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THE MUSCULAR SYSTEM THAT OPERATES ON ELECTRICAL ENERGY

You expend energy in reading these lines, in turning the pages of this book and even just sitting back in your chair. Your skeletal muscles provide this strength and use it wherever necessary. Various muscles extend to every point in your body and represent some 45% of the human body’s weight.

Every muscle consists of large numbers of fibers between 0.5 and 14 centimeters (0.2 and 5.5 of an inch) in length and an average 0.1 millimeter (0.0039 of an inch) in diameter. Muscle tissue’s most important feature is its ability to contract, and its ability to do work increases in direct relation to its ability to contract. Thanks to this ability, you are able to drink water, walk, speak, close your eyes and turn your head.

spor, çocuk

Muscles in the human body are divided into two groups, those under conscious control (voluntary muscles) and involuntary ones. In order to activate voluntary muscles, one needs to think and decide. When you want to climb stairs, for instance, your muscles contract at the command from your brain and perform the action of lifting your legs. On the other hand, the working of involuntary muscles does not depend upon volition. Since the functions of these involuntary muscles are extremely vital ones, their contraction and expansion is controlled, by the mercy of Allah, by the so-called autonomous nervous system. Therefore, your heart, stomach and intestines perform their duties regardless of your conscious will. This is a most vital precaution, for if functions like heartbeat and digestion had been entrusted to conscious control, it would of course be impossible for humans to fulfill them constantly. That would spell the end of human life.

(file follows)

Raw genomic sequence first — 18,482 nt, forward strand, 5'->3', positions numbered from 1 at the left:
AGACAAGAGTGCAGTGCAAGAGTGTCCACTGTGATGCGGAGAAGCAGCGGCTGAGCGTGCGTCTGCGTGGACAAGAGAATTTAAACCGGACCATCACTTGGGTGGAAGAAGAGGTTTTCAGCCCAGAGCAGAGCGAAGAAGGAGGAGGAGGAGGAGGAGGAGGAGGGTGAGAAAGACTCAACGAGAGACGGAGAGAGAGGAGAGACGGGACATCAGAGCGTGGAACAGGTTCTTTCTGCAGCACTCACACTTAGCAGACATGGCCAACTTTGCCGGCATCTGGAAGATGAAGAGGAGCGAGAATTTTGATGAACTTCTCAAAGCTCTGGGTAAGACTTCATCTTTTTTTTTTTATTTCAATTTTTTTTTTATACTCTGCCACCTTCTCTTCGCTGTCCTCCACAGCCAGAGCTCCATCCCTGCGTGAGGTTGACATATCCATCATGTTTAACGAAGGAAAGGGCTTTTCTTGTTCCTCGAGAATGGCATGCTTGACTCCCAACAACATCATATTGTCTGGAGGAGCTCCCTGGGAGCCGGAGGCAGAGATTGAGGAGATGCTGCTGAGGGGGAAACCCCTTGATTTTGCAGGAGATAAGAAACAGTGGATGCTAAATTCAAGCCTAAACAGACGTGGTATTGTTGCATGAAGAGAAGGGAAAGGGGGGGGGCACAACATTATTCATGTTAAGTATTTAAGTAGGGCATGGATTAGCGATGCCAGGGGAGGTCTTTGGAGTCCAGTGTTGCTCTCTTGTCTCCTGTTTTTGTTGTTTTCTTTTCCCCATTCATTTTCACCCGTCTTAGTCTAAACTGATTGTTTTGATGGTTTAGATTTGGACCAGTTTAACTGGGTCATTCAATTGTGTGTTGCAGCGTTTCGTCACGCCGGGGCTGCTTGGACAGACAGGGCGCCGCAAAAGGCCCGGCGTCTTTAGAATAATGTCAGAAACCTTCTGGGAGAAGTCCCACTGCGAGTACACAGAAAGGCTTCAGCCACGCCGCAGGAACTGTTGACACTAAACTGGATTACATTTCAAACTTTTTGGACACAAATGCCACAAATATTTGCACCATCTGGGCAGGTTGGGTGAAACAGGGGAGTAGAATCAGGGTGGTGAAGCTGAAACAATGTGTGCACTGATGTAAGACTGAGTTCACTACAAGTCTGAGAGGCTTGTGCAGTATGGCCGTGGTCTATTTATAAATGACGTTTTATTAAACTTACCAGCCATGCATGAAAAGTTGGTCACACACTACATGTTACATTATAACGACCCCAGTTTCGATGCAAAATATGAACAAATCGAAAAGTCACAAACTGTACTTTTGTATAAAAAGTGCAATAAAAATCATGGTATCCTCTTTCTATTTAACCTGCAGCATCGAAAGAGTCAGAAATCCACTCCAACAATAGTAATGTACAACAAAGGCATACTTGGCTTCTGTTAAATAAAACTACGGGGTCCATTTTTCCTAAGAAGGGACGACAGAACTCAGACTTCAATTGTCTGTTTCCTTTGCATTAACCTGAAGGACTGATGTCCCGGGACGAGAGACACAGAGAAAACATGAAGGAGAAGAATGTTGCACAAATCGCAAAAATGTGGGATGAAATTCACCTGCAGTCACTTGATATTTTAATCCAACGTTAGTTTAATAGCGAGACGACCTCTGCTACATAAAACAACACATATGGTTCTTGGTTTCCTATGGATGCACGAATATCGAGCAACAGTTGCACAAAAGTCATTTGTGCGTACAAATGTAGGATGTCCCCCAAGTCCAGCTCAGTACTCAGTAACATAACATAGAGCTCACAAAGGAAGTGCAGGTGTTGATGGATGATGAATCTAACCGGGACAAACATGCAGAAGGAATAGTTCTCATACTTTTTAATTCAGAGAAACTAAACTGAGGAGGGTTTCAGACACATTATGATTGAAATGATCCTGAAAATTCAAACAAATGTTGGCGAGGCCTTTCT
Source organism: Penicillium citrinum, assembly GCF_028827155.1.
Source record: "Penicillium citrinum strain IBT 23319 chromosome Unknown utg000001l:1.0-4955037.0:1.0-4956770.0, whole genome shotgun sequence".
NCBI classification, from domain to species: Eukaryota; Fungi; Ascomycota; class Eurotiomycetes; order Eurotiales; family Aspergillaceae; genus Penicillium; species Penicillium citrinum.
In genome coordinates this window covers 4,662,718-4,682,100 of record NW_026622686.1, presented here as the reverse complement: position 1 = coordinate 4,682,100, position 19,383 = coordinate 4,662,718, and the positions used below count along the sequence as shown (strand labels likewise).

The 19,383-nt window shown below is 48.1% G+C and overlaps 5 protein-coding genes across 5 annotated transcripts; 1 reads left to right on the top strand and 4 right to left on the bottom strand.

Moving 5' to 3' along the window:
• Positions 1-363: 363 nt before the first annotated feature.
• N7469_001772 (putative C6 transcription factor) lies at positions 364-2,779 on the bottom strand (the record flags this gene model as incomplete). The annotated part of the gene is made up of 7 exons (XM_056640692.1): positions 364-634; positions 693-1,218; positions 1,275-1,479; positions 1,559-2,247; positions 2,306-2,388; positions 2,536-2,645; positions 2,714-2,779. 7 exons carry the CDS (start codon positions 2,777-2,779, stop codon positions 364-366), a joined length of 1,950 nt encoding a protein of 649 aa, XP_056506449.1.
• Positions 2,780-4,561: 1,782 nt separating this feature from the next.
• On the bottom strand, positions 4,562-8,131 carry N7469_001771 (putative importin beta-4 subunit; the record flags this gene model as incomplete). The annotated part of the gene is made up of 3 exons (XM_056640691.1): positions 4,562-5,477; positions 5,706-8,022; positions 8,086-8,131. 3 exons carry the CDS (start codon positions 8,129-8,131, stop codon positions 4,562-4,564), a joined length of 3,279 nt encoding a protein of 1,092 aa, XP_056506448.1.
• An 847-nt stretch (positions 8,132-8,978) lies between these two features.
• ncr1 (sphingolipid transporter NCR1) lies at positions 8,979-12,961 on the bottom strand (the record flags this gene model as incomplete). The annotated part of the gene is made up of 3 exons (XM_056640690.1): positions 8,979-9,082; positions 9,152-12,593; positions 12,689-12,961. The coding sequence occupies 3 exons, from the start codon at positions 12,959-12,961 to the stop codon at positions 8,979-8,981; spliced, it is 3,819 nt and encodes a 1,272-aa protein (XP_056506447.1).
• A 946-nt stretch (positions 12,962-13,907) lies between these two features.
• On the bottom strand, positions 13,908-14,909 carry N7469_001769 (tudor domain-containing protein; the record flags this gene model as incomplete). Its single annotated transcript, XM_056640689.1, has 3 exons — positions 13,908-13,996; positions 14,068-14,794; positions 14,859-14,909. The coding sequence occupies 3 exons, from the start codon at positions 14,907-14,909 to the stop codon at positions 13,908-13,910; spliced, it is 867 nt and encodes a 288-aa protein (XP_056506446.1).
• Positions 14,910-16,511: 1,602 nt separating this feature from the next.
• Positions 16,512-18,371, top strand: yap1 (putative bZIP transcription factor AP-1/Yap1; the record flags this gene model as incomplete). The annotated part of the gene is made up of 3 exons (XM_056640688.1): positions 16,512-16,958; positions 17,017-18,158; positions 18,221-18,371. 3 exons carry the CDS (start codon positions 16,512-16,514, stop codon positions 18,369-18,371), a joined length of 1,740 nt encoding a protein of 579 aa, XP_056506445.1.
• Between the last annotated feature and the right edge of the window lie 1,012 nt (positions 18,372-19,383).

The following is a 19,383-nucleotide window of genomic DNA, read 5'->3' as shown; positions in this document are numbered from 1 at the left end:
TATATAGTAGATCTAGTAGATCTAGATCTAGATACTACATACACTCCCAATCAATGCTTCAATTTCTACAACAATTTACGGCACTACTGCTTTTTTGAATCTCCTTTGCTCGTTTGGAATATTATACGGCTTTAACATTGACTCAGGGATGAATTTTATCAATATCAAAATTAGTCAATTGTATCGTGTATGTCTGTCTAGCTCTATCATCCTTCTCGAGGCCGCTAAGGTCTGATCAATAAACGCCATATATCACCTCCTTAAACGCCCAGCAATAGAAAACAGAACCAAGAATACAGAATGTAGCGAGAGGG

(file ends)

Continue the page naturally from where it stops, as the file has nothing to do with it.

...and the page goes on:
The flat muscles that work involuntarily move slowly, but their contractions are long-lasting. They do not tire, and thus they can maintain systems of vital importance to the body for lengthy periods of time. Blood vessels, the digestive tract and the walls of the excretory canals, for instance, are all furnished with muscles of this kind. Since these flat muscles work independently of the skeletal muscles, they are responsible for only the movements of internal organs.

Imagine that the involuntary muscles were temporarily placed under your control. You would need to contract the walls of your stomach in order for digestion to take place, and contract your heart to pump blood. Even if you concentrated on only those tasks, you still couldn’t possibly manage them. That’s because these muscles continue working on your behalf when you are asleep, and perform their functions for a whole lifetime, never resting. If conscious, therefore, muscular contractions would stop when you wanted to sleep or rest, and that would spell the end of your life. As we have seen, the flawless order in our heartbeat is sufficient to show us the mercy that Allah has bestowed upon us.